Heavyweights Atwood, Rushdie and 1,000-page epic in running for Booker Prize

Winner of £50,000 prize won last year by Anna Burns to be revealed next month

This year’s Booker Prize is shaping up to be a heavyweight battle, with two former winners, Margaret Atwood and Salman Rushdie, in contention alongside Lucy Ellmann’s Ducks, Newburyport, which would be the longest winning novel in the prize’s history at 998 pages, 166 pages longer than The Luminaries by Eleanor Catton, in 2013.

Whatever about length, there is a breadth to the shortlist that seems almost a rebuke to the narrowing horizons of Brexit Britain.

It offers an insight into different worlds from the dystopian setting of Gilead, the monologue of an Ohio housewife and the tragicomic tale of a travelling salesman in America; to mostly female, mostly Black, British lives across generations, the trials of a young Nigerian man on a quest to improve his prospects and true allegiances in the brothels of Istanbul.

As well as the Canadian Atwood, Indian Rushdie and Edinburgh-based American Ellman, also in contention are acclaimed Turkish author Elif Shafak for 10 Minutes 38 Seconds in This Strange World; Nigerian Chigozie Obioma for An Orchestra of Minorities, a remarkable second Booker shortlisting alongside his debut, The Fishermen; and Anglo-Nigerian author Bernardine Evaristo for Girl, Woman, Other.


Atwood’s The Testaments, her sequel (34 years later!) to The Handmaid’s Tale, is not published until next Tuesday but is already this year’s most anticipated fiction title. All we know is that it is set 15 years after Offred’s final scene in The Handmaid’s Tale and is narrated by three female characters. Rushdie’s Quichotte is a reworking of Cervantes’s Don Quixote set in today’s US. Atwood won the 2000 Booker Prize for The Blind Assassin and was also shortlisted three times (but not for The Handmaid’s Tale). Rushdie won the 1981 Booker Prize for Midnight’s Children. In 1993 it was judged to be the Booker of Bookers, to mark the 25th anniversary of the prize and in 2008 the Best of the Booker to mark its 40th. He too was shortlisted three times.

Chair of judges Peter Florence said: “The common thread is our admiration for the extraordinary ambition of each of these books. There is an abundance of humour, of political and cultural engagement, of stylistic daring and astonishing beauty of language.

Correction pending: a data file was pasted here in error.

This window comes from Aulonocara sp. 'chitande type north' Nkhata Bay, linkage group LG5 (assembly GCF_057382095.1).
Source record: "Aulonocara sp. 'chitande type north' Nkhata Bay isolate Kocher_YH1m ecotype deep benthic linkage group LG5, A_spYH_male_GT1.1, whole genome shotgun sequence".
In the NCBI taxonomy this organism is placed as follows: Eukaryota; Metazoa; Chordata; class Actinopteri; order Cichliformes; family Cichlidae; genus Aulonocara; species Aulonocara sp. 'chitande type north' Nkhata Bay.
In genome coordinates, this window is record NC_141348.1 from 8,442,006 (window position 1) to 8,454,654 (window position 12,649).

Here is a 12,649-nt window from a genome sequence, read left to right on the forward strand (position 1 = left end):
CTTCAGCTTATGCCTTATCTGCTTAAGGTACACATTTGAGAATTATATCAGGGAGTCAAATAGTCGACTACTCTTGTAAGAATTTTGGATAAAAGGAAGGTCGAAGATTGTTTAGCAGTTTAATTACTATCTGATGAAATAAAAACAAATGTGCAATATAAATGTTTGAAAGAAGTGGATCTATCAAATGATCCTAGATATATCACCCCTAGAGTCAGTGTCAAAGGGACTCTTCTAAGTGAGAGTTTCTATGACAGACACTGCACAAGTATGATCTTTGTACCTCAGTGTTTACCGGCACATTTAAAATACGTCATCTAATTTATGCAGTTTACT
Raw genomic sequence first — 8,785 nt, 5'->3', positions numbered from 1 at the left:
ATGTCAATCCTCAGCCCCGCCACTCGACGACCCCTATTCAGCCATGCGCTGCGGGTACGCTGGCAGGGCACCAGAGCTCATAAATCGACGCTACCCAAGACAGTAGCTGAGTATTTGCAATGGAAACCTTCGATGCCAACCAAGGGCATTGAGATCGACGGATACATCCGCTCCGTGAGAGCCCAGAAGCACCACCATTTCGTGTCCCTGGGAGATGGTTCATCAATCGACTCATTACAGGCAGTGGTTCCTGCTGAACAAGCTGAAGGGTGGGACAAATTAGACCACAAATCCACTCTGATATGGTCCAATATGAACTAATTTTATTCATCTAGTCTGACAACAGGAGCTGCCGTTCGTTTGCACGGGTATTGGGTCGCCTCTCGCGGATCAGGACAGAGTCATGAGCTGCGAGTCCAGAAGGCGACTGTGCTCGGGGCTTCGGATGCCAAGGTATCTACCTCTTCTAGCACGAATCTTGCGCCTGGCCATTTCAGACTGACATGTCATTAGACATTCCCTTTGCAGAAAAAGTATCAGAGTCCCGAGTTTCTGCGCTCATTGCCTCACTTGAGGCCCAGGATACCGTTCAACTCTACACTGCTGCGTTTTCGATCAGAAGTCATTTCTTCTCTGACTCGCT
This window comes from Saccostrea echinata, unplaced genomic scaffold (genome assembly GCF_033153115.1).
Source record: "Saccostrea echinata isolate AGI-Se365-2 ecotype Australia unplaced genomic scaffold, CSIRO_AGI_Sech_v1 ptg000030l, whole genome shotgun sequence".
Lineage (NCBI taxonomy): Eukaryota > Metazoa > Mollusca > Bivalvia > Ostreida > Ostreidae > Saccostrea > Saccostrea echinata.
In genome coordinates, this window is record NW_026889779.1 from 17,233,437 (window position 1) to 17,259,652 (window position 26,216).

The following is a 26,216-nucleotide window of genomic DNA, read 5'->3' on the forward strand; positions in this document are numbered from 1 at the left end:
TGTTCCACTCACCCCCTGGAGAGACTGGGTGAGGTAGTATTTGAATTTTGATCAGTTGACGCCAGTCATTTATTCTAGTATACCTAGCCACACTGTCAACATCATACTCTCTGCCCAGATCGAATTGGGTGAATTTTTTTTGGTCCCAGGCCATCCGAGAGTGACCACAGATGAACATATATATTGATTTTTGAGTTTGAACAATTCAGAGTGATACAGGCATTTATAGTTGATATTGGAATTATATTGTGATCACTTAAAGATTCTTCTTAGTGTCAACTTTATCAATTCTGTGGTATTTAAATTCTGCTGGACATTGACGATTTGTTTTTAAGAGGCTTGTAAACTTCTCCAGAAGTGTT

“Like all great literature, these books teem with life, with a profound and celebratory humanity. Anyone who reads all six of these books would be enriched and delighted, would be awe-struck by the power of story, and encouraged by what literature can do to set our imaginations free.”

Night Boat to Tangier by Kevin Barry, the only Irish novel longlisted for the prize, which was won last year by Belfast author Anna Burns for Milkman, did not make the cut. Burns’s Milkman, about a young woman preyed upon by a paramilitary in Troubles-era Belfast, has sold more than half a million copies since it won the Booker last October.

Atwood is probably the frontrunner but Ellman is the dark horse in the field, a remarkable achievement for her tiny publisher, Galley Beggar Press in Norwich, which also first published Eimear McBride.

The winner of the £50,000 prize will be revealed on October 14th.

Shortlisted books

The Testaments, Margaret Atwood (Chatto & Windus)
"There is a strange pleasure in knowing the secret of the publishing juggernaut that is The Testaments, and an exquisite agony in being unable to share it yet. So this: it's a savage and beautiful novel that speaks to us today with conviction and power. The bar is set unusually high for Atwood. She soars. I can't wait for Saturday when everyone can read it." Judge Peter Florence

Ducks, Newburyport, Lucy Ellmann (Galley Beggar Press)
"An extraordinary achievement of wit and imagination detailing the life and inner reasoning of a contemporary and conventional American woman. The manner in which the narrator's thoughts are conveyed is the principal achievement of this astounding novel. This isn't just one of the outstanding books of 2019, it's one of the outstanding books of the century, so far." Declan O'Driscoll, The Irish Times

Girl, Woman, Other, Bernardine Evaristo (Hamish Hamilton)
"A must-read about modern Britain and womanhood. This is an impressive, fierce novel about the lives of black British families, their struggles, pains, laughter, longings and loves. Her style is passionate, razor-sharp, brimming with energy and humour. The language wraps the reader by force, with the quality of oral traditions and poetry." Judge Xiaolu Guo

An Orchestra of Minorities, Chigozie Obioma (Little Brown)
"The writing is lyrical in places, knife-sharp in others, and it's a testament to the strength of the core story that long descriptive passages – such as those about the landscape, or poultry keeping – can maintain the same engaging fluidity as far more intense scenes." Henrietta McKervey, The Irish Times

Quichotte, Salman Rushdie (Jonathan Cape)
"Quichotte lacks, above all, the attention to language that Cervantes brought to his sublime work and the charm of his main character, however deluded he became. Quichotte can only strive for a magnificence that Don Quixote has in abundance." Declan O'Driscoll, The Irish Times

10 Minutes 38 Seconds In This Strange World, Elif Shafak (Viking)
"Although the depth to which we can know each character is - perhaps inevitably -marred somewhat by its ambitious scope (six lives in 10 minutes), as with all of this author's works, it is fuelled by a vivid, sensual passion and enriched by her signature fusion of fact and fiction." Helena Mulkerns, The Irish Times